Handbell Ringing (Second Ringing World Editorial)


(Editorial, The Ringing World, 31st May 1946)

If the object of peal ringing was merely to ring peals, then anything which made peal ringing easier would un­doubtedly be an advantage. But since the object of peal ringing is not merely to ring peals, it may well be that things which make peal ringing easier can defeat the object for which peals are really rung.

If that is a hard saying, we will illustrate the point by an analogy. If the object of mountaineering was merely to get to the summit of a mountain, then the funicular railways which have been erected on several peaks would be a blessing to mountaineers, and they would be in­clined to agree with Dean Inge when he says in his clever parody of Bishop Heber’s familiar hymn, "They climbed the steep ascent of heaven, Through peril, toil and pain. But oh ! to me may sense be given to follow by the train". The ultimate object of the mountaineer and of the railway passenger is the same - to arrive at the sum­mit - but their essential objects are poles apart.

For the change ringer in tower-bell ringing the essen­tial thing is the mental journey he takes through the other bells. He has a continuous connected path to fol­low, and he reacts to his journey much in the same way and spirit as he reacts to a walk through the country.

What he values are ease and comfort (sometimes); diffi­culty and hard work (sometimes); novelty (sometimes); old familiar scenes (sometimes); the things he meets and the people he passes; and at the end the feeling he has done something worth doing. All other things in change ringing are subordinate to this mental journey and are of value only so far as they minister to it.

In the traditional style of handbell ringing this idea of a personal journey is somewhat blurred. Movement in a continuous connected path is still the root idea, but it is rather as if the man were moving two separate things than as if he were himself moving; but since the things moved are represented by his two hands, and therefore by parts of himself, the idea of personal movement is by no means lost.

In Mr. Woodhouse’s system of handbell ringing, when it is carried out completely and logically, the idea of per­sonal movement along a connected path entirely dis­appears, and with it the most characteristic feature of change ringing.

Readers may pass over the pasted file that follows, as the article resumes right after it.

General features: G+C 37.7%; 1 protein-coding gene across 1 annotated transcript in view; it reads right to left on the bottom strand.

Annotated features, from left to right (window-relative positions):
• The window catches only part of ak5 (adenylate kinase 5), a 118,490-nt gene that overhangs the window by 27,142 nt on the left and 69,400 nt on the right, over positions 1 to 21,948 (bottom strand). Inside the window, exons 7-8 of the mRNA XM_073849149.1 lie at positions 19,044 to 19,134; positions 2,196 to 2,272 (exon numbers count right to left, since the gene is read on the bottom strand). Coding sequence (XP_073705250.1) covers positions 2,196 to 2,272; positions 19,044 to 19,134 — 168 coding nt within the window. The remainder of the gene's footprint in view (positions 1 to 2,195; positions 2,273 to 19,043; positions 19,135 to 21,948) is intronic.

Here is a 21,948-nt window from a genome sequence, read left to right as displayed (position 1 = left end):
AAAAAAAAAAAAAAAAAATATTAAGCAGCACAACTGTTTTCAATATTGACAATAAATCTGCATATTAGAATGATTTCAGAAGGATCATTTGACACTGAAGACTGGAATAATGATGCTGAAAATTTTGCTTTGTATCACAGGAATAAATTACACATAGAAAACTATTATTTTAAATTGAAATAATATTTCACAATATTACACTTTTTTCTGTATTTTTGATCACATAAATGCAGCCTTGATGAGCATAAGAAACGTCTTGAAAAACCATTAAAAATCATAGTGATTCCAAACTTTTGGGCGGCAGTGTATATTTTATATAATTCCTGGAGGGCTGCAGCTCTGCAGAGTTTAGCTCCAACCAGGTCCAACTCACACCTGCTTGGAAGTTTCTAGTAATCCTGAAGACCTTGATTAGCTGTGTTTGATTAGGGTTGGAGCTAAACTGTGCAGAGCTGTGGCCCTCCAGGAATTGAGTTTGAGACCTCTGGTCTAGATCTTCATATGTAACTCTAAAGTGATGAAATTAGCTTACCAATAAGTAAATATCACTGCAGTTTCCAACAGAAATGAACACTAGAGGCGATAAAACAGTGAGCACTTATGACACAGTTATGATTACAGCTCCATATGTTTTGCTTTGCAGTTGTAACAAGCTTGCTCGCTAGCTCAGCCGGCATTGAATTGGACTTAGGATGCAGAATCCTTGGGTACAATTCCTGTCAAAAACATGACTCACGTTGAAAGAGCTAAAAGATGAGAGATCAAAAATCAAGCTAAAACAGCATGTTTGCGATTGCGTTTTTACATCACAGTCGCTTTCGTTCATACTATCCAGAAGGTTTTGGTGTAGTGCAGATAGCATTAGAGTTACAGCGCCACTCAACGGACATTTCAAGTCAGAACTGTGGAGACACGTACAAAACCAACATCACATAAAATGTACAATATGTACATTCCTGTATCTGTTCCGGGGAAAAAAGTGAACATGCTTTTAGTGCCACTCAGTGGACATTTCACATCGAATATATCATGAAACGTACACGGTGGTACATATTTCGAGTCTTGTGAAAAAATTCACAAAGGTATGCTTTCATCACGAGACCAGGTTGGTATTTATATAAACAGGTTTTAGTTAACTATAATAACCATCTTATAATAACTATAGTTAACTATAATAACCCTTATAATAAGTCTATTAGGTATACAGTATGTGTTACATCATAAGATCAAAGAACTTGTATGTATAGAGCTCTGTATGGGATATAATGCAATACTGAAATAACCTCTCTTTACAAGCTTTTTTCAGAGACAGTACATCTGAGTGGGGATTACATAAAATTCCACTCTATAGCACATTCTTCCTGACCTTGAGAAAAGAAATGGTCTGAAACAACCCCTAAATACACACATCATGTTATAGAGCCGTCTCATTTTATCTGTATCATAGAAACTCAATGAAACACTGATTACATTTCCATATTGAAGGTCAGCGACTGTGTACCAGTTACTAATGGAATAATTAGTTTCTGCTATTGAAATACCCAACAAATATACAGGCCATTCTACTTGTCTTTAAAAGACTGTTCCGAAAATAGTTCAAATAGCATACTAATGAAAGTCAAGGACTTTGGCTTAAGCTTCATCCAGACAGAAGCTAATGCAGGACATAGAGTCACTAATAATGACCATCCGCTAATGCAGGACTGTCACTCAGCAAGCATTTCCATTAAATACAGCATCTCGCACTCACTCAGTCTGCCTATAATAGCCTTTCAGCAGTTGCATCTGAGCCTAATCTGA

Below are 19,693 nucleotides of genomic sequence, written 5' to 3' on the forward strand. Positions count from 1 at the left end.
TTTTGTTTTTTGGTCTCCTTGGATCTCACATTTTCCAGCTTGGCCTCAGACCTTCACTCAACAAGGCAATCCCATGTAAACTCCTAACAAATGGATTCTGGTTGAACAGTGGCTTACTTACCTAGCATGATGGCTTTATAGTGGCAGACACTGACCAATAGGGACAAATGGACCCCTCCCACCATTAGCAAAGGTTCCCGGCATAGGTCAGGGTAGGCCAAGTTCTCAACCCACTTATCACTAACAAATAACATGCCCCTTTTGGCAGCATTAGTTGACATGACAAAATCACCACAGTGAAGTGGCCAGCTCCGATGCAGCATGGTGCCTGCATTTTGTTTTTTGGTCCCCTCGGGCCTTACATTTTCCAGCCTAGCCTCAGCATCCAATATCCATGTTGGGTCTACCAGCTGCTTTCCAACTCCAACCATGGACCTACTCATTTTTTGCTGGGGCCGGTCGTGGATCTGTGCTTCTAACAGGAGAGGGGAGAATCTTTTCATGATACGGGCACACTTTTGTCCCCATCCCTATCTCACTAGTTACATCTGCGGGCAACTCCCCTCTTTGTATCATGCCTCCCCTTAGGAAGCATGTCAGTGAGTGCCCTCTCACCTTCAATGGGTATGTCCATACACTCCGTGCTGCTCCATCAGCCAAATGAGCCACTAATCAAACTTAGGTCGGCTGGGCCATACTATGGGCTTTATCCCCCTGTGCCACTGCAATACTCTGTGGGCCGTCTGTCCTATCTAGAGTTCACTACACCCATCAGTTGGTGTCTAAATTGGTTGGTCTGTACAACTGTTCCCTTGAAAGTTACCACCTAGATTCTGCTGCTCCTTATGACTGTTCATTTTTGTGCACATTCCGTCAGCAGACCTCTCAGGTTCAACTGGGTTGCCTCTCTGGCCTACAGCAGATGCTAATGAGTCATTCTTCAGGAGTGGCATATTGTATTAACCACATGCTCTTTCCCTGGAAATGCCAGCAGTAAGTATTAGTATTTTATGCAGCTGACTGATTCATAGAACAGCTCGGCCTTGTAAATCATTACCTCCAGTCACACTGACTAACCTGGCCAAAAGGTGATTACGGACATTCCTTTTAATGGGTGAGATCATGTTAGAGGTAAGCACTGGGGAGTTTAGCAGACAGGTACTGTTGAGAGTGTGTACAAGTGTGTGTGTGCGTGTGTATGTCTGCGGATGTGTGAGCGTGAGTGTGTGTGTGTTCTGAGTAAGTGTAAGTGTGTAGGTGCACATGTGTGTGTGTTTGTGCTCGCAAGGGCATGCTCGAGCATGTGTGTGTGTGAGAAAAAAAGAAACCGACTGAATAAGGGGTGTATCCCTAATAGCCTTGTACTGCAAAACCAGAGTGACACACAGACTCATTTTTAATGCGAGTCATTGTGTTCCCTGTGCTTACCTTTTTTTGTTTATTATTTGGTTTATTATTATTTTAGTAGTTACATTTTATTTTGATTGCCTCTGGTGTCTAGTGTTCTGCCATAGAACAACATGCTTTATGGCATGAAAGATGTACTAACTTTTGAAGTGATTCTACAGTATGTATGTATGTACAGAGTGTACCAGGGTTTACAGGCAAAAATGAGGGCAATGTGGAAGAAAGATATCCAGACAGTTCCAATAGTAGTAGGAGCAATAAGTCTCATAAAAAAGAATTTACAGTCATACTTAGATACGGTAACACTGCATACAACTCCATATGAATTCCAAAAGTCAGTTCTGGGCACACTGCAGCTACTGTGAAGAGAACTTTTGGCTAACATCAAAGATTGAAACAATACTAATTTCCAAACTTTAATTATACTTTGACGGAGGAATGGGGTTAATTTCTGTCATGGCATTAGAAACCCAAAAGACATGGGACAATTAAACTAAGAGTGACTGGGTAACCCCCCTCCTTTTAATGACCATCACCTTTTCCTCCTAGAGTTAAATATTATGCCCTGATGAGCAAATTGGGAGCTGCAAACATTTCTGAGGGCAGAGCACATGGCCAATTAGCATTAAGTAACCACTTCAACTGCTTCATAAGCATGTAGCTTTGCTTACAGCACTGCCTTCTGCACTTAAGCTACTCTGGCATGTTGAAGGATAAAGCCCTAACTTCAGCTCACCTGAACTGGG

Correspondents have written to say that there is nothing in the system with which they are not already familiar, and one goes so far as to say he has found it all in the eighteenth century "Campanalogia". Perhaps the truth is that they have not yet realised what the sys­tem is. Broadly it may be said that the difference be­tween it and the traditional style is the difference between pricking a lead of a method on paper and the drawing of a skeleton course, only instead of it being done visually it is done mentally. About a year ago we published an article on "The Art of Pricking Changes". The article was intended for beginners, and was indeed written as a chapter in a projected elementary book on Grandsire. We showed how, once a few simple rules are under­stood, it is quite easy to prick any method when the positions of the places are known; and they can be known in a couple of minutes or so. Scores of methods can be written out quickly, and those which are reckoned complex and difficult as readily as simple and easy ones. All methods are reduced to one dead level of merit and difficulty. That is the tendency of Mr. Woodhouse’s system. The man who used it without any other aid (if such a man there could be) would find London Surprise little more difficult than Bob Major, or (if you like to put it the other way) would find Bob Major little less difficult than London Surprise.

Perhaps it is in thus destroying old standards of value that the revolutionary nature of the new system is most shown. In some ways, no doubt, it is a good thing that London Surprise, once so far above not only the capacity but the ambition of ordinary, ringers, should be made generally available; but it is rather sad to think of the old lion with his claws pared and his teeth drawn, turned out to graze among a flock of sheep.

There is a lot more to be said on this subject. We have dealt with one point only, and we have not referred to Mr. Spice’s clear explanation because it introduces practical modifications which are absent from Mr. Woodhouse’s more elemental system.